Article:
Obviously, both proposals violate the Constitution. Less obviously, even if the Constitution didn't contain the First and Second amendments, the proposals would be a bad idea.
Politically, taking guns away would be enormously difficult, requiring enough public support to push through a constitutional amendment, or at least to alter the makeup of the Supreme Court. Yet the political hurdles are actually lower than the practical ones.
Buyback programs, which have been tried in Australia and multiple U.S. cities, didn't take even a third of the available guns out of circulation. Getting at the rest of that stock would require drastic measures. House-to-house searches would be most effective, but presumably we're not going to torch the Fourth Amendment along with the Second.
Instead, the already quite high penalties for getting caught with an illegal gun would have to be ratcheted up. Finding those weapons would require a lot of pretextual searches.
In other words, seriously reducing America's gun problem would require exactly the sort of policing and prosecutorial tactics currently lumped under the rubric of "mass incarceration" -- only much, much more so. As always, the burden would disproportionately fall on the disadvantaged in urban areas with large police forces.
Though this obviously isn't the intent, calls to prevent mass shootings through tighter gun control are in practical effect calls to lock up more low-income and minority young men.
As for government restrictions on news coverage, the political and practical hurdles would be at least as daunting. Who decides what constitutes a violation? Do you trust anyone with that kind of power?
But while government censorship is dangerous, curbing one's own speech is often just good judgment. News organizations should perform an experiment: Make it a tenet of journalistic ethics not to print the names or manifestos of mass shooters, or details of their lives, or even details of their attacks. Mass shooters seek notoriety; deny it to them.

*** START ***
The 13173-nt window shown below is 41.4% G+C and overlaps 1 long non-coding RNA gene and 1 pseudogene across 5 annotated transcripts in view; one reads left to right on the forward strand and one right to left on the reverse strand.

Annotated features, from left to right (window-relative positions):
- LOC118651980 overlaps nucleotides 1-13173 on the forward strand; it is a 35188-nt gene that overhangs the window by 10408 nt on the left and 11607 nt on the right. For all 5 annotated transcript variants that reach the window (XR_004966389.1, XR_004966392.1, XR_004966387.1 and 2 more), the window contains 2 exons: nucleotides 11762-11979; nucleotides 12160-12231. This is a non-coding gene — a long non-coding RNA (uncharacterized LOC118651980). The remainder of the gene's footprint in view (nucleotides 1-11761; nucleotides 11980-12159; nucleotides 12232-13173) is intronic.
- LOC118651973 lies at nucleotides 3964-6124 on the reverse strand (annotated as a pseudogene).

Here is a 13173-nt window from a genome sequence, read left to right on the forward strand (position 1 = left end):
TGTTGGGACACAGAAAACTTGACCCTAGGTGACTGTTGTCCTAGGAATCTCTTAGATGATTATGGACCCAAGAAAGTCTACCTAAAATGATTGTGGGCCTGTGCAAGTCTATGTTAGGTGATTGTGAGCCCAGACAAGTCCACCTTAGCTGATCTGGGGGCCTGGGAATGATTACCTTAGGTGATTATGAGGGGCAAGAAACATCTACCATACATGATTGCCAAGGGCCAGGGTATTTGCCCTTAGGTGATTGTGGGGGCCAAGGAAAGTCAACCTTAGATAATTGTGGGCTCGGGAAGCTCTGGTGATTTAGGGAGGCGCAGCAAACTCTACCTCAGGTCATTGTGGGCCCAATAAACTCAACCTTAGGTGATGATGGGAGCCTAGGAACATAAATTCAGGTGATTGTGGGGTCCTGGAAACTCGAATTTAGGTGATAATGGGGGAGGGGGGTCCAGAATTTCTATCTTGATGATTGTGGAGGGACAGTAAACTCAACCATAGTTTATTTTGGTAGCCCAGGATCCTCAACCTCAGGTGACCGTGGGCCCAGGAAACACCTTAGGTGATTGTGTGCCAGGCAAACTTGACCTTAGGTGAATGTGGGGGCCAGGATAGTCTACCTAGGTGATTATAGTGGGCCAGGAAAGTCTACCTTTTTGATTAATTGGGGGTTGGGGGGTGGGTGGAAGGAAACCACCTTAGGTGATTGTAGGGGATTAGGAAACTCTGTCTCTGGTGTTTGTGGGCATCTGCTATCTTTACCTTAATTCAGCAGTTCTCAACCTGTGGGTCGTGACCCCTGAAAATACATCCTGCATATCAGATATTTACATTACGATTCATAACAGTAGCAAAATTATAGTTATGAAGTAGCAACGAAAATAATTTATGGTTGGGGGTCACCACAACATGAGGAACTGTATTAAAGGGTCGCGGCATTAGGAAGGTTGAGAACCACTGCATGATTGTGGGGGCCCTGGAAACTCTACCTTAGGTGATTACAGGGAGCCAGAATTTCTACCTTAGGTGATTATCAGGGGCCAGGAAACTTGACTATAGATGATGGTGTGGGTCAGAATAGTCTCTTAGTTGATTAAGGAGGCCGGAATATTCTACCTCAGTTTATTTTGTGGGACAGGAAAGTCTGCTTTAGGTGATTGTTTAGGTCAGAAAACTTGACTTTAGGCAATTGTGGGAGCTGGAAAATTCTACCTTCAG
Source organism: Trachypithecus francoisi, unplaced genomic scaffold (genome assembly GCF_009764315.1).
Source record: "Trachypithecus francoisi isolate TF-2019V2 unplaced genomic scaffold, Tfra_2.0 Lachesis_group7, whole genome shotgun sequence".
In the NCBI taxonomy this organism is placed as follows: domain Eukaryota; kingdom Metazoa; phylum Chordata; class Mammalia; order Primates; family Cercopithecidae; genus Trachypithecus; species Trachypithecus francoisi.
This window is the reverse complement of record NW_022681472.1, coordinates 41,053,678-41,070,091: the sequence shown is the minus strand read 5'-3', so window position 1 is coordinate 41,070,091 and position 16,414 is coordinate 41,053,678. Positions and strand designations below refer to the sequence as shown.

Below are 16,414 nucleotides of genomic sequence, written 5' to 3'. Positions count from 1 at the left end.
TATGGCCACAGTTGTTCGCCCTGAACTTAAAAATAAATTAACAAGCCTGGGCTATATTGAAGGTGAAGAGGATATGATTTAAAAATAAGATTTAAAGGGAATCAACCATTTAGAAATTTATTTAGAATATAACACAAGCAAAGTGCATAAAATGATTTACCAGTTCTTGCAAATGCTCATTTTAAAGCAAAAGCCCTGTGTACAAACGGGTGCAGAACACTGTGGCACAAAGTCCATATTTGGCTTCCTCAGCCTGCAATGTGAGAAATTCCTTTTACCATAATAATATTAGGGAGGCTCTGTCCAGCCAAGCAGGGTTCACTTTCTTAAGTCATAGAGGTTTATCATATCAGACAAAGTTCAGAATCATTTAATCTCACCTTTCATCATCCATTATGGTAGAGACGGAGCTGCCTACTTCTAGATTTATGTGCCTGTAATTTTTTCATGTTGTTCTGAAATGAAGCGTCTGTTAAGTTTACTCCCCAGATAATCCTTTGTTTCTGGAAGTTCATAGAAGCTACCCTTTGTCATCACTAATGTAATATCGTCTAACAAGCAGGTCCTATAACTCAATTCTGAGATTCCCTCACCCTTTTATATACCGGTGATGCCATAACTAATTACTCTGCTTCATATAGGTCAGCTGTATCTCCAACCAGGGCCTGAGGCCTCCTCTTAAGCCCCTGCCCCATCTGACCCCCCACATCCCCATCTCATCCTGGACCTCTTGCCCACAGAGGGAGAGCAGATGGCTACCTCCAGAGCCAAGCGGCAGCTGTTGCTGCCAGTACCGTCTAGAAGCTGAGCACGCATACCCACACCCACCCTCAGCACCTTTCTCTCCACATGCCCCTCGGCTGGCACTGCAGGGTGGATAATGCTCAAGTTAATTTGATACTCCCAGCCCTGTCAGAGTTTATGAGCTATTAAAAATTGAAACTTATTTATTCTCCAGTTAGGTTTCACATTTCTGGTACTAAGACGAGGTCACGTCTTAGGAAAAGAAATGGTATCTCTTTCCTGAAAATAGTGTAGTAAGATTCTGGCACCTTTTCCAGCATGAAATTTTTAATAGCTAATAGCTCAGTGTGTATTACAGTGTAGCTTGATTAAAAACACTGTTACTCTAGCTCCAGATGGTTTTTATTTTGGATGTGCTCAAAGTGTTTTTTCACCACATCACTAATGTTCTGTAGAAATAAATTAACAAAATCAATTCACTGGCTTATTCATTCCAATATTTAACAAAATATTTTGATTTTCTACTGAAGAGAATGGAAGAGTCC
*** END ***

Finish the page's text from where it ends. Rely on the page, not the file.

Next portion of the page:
Ending the wall-to-wall coverage would mean, yes, losing readers and viewers. The public would lose some information. Gun-control advocates would lose a campaigning tool. But the public policy aspects of mass shootings can be covered with aggregate statistics. The visceral details may make for a better story, a better PR campaign. But as long as there's reason to think that they also make for more murders, we have a moral obligation to avoid them.
Unfortunately, the opposition of gun-rights organizations to any new restrictions, no matter how minor the inconvenience to gun owners, has left them in a poor position to press for changes like this. No one believes that the NRA is as interested in public safety as it is in ensuring that its members have the easiest possible access to the maximal amount of firepower. Any solutions the organizations propose will be discounted accordingly.
For the past few decades, that single-minded focus has enabled the NRA to win on issue after issue, against the broader, but diffuse, support for new restrictions. But over the long run, it makes the NRA vulnerable. If mass shootings keep up at the current tempo, the broader public is going to get just as interested in gun control as the NRA is in gun rights, and at that point, gun owners risk losing everything.
So gun enthusiasts would be wise to stop worrying about their own arsenals and about minor inconveniences, such as bans on high-capacity magazines and start looking for public policy solutions to the mass shooting problem. My proposal is one place to start, but gun rights groups should be doing serious research into more, and hopefully even better ones.
Just as new organizations need to remember their role as stewards of the public trust, the NRA needs to recover its role as a public-safety organization, one that takes the problem of mass shootings more seriously than the potential problems of gun owners who might need to take an extra few seconds to reload.
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